Teens Text, Rarely SextDecember 6, 2011 No Comments
Does “teen” plus “texting” always equal “sexting?”
Although some parents may think it’s fairly harmless, especially if it means their teen is not actually performing a pas de deux, we must be fully aware of what sexting implies. How much sex is in sexting?
We should also reflect on the danger of minors taking and sending sexually explicit photos of themselves. Even if they’re just for fun, these images can wind up on the Internet for all to see. Just one click, and bam, you’ve got yourself a case of child pornography. Cliché or not, with great power of communication, comes great responsibility.
But teens are not sexting as much as we thought, according to a recent study. Parents may be able to put their nagging worries aside…if only for a moment.
When researchers asked 1,560 kids (aged 10 to 17) detailed questions about the nature of their texts, they found that only 10 percent of teens had sent or posted “sexually suggestive” photos. What’s more reassuring is that “the rate dropped when sexting was defined as sending or receiving images showing sexual activity or naked breasts, genitals, or backsides.”
So parents can breathe a sigh of relief, right? This study shows that sexting may not be as serious (or as explicit) as we previously imagined. In fact, teens may consider it a form of flirting. For better or for worse, cell phones are the modern-day conduits of self-expression.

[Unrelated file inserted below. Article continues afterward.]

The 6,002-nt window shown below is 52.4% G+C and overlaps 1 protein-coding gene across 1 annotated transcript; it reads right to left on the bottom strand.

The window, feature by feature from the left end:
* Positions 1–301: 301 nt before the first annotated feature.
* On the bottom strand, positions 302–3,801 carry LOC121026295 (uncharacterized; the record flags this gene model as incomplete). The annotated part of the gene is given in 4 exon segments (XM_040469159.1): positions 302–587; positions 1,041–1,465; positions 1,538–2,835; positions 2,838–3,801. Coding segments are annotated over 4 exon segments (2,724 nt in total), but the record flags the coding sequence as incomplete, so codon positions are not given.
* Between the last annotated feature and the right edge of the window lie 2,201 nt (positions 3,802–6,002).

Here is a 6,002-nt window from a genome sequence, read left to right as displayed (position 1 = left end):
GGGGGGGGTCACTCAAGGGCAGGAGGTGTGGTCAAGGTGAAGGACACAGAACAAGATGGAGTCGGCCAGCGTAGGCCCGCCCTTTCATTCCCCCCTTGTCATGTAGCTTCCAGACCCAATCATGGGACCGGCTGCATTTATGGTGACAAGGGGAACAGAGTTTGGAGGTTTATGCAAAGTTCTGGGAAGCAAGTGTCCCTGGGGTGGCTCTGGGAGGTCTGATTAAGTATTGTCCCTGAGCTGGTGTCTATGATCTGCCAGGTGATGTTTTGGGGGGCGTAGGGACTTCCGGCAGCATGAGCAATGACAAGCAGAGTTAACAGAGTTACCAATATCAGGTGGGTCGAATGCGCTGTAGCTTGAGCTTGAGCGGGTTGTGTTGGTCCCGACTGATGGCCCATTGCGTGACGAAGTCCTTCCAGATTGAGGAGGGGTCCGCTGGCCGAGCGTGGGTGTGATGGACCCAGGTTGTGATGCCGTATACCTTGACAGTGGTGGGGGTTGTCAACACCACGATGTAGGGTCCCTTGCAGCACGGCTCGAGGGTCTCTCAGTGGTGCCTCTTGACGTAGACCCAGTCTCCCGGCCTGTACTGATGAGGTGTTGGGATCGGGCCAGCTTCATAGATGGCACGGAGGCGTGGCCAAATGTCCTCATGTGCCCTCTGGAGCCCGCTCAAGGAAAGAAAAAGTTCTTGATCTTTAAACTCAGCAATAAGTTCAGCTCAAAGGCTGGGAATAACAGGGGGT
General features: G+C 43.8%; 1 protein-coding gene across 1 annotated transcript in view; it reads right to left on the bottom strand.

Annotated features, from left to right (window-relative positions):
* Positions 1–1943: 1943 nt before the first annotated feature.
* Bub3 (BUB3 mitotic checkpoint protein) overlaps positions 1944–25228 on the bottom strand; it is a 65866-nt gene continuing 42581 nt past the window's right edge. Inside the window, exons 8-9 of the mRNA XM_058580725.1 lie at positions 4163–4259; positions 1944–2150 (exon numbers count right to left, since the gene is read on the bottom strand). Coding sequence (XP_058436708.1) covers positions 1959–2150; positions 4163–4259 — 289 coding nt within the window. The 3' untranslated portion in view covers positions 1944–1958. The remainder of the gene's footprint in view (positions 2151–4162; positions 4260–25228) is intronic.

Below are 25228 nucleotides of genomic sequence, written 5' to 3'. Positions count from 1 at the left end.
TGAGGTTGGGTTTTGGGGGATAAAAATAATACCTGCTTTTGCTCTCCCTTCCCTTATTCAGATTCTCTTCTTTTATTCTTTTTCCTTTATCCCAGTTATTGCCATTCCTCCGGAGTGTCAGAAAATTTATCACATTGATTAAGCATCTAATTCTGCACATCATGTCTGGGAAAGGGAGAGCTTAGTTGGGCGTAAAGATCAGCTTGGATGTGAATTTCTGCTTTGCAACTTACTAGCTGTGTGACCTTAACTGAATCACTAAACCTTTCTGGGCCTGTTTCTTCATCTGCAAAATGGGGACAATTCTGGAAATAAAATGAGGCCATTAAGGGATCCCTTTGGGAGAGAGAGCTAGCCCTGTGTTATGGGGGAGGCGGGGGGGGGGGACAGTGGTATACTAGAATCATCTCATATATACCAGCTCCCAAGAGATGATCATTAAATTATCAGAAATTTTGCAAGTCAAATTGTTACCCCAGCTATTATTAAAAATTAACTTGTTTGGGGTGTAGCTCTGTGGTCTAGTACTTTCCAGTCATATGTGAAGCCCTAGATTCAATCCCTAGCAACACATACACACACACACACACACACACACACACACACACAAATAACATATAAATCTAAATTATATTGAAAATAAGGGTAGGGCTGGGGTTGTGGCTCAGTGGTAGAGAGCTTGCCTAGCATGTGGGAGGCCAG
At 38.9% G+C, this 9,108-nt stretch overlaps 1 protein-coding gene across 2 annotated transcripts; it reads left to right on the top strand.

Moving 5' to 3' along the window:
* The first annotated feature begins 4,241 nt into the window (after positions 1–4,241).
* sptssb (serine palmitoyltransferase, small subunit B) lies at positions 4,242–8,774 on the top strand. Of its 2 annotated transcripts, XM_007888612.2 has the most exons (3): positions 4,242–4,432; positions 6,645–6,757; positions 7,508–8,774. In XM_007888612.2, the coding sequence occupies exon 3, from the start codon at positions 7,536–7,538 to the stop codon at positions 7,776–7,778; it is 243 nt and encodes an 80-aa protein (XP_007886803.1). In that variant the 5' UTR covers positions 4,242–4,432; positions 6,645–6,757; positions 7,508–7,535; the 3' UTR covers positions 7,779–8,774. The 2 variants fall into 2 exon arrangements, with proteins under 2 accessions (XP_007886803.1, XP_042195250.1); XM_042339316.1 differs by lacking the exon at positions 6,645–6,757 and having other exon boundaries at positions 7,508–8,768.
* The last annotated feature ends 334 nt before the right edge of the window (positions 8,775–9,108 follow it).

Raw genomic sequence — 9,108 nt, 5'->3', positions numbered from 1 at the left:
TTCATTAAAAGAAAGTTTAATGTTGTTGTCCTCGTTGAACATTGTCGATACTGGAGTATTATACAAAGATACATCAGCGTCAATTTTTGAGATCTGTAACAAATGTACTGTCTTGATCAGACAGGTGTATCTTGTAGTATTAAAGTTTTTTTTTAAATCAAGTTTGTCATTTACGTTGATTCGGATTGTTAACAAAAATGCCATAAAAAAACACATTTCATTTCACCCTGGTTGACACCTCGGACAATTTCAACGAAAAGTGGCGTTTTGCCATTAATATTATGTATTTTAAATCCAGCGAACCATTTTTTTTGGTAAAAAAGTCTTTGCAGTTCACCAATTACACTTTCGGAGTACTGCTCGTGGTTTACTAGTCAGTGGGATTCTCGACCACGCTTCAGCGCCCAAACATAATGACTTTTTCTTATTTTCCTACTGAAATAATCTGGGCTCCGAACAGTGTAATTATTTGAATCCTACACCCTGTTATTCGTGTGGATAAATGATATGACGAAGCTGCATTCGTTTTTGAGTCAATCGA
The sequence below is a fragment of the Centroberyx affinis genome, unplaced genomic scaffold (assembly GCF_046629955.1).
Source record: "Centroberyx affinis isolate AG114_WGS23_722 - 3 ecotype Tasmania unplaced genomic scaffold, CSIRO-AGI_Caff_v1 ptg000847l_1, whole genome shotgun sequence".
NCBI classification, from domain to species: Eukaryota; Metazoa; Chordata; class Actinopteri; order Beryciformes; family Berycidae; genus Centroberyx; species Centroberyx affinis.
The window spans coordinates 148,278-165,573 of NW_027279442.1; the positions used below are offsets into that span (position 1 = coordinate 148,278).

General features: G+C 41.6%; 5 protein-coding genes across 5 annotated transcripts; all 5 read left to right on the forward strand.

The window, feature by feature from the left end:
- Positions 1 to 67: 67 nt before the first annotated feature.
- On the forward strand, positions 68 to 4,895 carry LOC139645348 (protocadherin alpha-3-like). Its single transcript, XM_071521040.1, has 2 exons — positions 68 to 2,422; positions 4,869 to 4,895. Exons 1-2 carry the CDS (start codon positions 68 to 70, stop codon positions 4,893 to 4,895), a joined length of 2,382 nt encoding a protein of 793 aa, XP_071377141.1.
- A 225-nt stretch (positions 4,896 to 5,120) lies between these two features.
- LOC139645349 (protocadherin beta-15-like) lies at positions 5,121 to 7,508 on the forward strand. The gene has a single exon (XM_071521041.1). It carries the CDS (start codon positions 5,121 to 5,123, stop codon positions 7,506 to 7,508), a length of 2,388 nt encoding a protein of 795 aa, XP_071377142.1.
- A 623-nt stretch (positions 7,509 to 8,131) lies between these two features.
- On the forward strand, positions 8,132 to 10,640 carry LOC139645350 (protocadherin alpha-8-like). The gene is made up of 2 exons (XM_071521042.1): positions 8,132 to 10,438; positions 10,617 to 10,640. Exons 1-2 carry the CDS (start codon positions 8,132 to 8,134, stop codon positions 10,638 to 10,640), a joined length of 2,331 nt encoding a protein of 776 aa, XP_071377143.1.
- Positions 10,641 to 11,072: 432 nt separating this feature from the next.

Still, we must take this study with the usual grain of salt. Knowing it’s inappropriate, kids may deny sexting or censor their involvement in front of adults. What was once a naked photo may become a girl in a cute, frilly negligee.
We shouldn’t be consumed thinking that all kids are sex-crazed maniacs who want cell phones so they can live out their saucy fantasies, but we should also realize that, whether it’s one percent or 90 percent, it is indeed happening. Sexting can have serious consequences for everyone, but especially vulnerable youth.
Now may be a good time to put your phone down and have “the talk” with your kids.
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